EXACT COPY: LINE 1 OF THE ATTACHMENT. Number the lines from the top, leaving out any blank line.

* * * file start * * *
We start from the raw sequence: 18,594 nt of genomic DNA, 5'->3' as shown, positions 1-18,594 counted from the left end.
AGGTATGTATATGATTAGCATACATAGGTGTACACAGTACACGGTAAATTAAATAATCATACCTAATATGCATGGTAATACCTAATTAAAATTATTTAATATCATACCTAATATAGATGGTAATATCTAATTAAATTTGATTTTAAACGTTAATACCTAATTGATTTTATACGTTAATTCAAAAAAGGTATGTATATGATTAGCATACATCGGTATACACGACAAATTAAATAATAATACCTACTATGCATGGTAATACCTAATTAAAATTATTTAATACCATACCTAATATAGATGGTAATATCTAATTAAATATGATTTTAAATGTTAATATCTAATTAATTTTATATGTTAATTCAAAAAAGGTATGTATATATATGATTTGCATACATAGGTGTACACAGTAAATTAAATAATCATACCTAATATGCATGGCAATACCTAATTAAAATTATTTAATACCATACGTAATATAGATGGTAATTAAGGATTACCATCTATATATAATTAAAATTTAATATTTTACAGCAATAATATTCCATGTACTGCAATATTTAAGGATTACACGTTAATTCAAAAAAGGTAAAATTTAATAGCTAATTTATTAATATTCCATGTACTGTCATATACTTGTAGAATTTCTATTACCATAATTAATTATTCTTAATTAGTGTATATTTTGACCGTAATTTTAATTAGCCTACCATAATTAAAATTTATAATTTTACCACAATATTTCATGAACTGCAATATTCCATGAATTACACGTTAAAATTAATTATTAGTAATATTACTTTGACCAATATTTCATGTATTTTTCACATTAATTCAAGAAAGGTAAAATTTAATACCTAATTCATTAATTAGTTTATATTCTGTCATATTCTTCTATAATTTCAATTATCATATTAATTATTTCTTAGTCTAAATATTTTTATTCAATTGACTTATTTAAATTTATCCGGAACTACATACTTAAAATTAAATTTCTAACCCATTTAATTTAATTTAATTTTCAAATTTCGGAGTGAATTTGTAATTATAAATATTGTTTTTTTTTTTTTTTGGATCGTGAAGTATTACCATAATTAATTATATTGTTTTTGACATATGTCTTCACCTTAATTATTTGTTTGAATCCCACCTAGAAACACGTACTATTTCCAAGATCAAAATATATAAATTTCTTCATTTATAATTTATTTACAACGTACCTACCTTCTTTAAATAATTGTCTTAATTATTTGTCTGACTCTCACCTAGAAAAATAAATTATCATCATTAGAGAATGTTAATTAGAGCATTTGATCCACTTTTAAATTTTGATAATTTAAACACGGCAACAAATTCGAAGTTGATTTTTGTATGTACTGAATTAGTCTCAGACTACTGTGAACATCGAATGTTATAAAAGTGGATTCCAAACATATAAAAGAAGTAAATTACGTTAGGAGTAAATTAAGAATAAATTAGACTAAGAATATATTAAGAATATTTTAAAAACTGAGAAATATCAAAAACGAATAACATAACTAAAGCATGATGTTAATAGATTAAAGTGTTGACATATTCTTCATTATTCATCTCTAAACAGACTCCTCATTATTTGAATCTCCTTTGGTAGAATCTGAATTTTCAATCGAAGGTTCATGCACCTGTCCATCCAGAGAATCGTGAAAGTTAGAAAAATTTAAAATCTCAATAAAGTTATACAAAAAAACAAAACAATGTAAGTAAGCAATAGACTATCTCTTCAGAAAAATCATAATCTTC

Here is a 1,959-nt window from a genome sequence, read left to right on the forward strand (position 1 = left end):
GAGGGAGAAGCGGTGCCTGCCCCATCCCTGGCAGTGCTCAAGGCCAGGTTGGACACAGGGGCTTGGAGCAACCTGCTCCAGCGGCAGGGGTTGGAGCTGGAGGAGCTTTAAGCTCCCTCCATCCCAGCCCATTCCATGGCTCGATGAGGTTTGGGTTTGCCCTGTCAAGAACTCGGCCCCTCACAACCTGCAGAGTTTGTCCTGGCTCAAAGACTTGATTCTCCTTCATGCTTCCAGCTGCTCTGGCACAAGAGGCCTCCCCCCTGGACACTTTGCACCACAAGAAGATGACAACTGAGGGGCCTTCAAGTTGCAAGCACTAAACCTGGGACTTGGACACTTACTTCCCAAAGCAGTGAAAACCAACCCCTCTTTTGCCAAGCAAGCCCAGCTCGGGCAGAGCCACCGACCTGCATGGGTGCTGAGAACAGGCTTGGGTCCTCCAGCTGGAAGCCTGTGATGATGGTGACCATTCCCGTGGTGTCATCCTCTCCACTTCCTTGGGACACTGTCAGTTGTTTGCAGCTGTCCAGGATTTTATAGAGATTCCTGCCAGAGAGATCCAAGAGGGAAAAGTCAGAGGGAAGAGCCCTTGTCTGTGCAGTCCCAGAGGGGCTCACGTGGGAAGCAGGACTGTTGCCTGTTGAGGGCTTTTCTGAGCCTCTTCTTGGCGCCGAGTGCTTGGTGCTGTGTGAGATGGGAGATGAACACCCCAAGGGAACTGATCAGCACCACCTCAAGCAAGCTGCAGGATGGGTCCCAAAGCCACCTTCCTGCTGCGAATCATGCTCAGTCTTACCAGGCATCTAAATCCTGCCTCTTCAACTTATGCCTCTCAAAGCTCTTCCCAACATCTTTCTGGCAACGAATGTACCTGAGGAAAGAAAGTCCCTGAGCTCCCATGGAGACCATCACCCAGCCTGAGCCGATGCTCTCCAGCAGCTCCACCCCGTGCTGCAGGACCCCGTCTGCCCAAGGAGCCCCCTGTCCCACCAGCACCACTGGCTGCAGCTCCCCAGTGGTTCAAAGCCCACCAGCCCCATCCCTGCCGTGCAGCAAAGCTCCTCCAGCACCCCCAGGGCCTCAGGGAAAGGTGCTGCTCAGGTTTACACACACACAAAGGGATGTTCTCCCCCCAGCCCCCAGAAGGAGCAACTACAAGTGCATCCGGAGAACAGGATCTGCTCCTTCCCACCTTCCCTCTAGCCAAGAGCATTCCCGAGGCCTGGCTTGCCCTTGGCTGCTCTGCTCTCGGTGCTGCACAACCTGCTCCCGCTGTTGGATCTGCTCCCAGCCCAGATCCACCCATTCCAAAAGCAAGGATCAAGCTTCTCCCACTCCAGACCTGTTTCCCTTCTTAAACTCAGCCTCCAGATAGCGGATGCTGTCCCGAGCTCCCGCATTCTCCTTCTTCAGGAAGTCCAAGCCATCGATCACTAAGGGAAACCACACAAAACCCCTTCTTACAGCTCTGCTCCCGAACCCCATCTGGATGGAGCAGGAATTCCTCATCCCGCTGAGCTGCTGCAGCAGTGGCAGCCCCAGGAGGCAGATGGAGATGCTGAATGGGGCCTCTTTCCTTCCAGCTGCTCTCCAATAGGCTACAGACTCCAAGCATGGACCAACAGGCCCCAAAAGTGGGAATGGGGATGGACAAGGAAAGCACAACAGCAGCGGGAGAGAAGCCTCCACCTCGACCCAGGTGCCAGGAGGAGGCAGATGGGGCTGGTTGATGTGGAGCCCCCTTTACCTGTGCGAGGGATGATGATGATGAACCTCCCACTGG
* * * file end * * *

We start from the raw sequence: 18,594 nt of genomic DNA, 5'->3' as shown, positions 1-18,594 counted from the left end.